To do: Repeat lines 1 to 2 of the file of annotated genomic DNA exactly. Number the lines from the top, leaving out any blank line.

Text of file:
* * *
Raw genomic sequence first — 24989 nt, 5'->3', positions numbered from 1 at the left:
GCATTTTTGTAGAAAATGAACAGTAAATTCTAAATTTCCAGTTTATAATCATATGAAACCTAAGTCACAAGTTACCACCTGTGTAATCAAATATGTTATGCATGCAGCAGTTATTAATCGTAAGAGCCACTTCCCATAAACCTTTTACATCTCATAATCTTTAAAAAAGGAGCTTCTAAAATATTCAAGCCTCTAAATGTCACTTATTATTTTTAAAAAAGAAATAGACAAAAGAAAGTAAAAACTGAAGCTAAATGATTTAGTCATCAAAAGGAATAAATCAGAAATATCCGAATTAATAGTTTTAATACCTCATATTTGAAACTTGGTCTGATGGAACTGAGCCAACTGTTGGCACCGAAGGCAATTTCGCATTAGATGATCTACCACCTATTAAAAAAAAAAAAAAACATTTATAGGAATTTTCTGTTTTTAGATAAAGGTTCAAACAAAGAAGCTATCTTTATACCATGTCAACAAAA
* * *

Raw genomic sequence first — 24989 nt, 5'->3', positions numbered from 1 at the left:
GCATTTTTGTAGAAAATGAACAGTAAATTCTAAATTTCCAGTTTATAATCATATGAAACCTAAGTCACAAGTTACCACCTGTGTAATCAAATATGTTATGCATGCAGCAGTTATTAATCGTAAGAGCCACTTCCCATAAACCTTTTACATCTCATAATCTTTAAAAAAGGAGCTTCTAAAATATTCAAGCCTCTAAATGTCACTTATTATTTTTAAAAAAGAAATAGACAAAAGAAAGTAAAAACTGAAGCTAAATGATTTAGTCATCAAAAGGAATAAATCAGAAATATCCGAATTAATAGTTTTAATACCTCATATTTGAAACTTGGTCTGATGGAACTGAGCCAACTGTTGGCACCGAAGGCAATTTCGCATTAGATGATCTACCACCTATTAAAAAAAAAAAAAAACATTTATAGGAATTTTCTGTTTTTAGATAAAGGTTCAAACAAAGAAGCTATCTTTATACCATGTCAACAAAA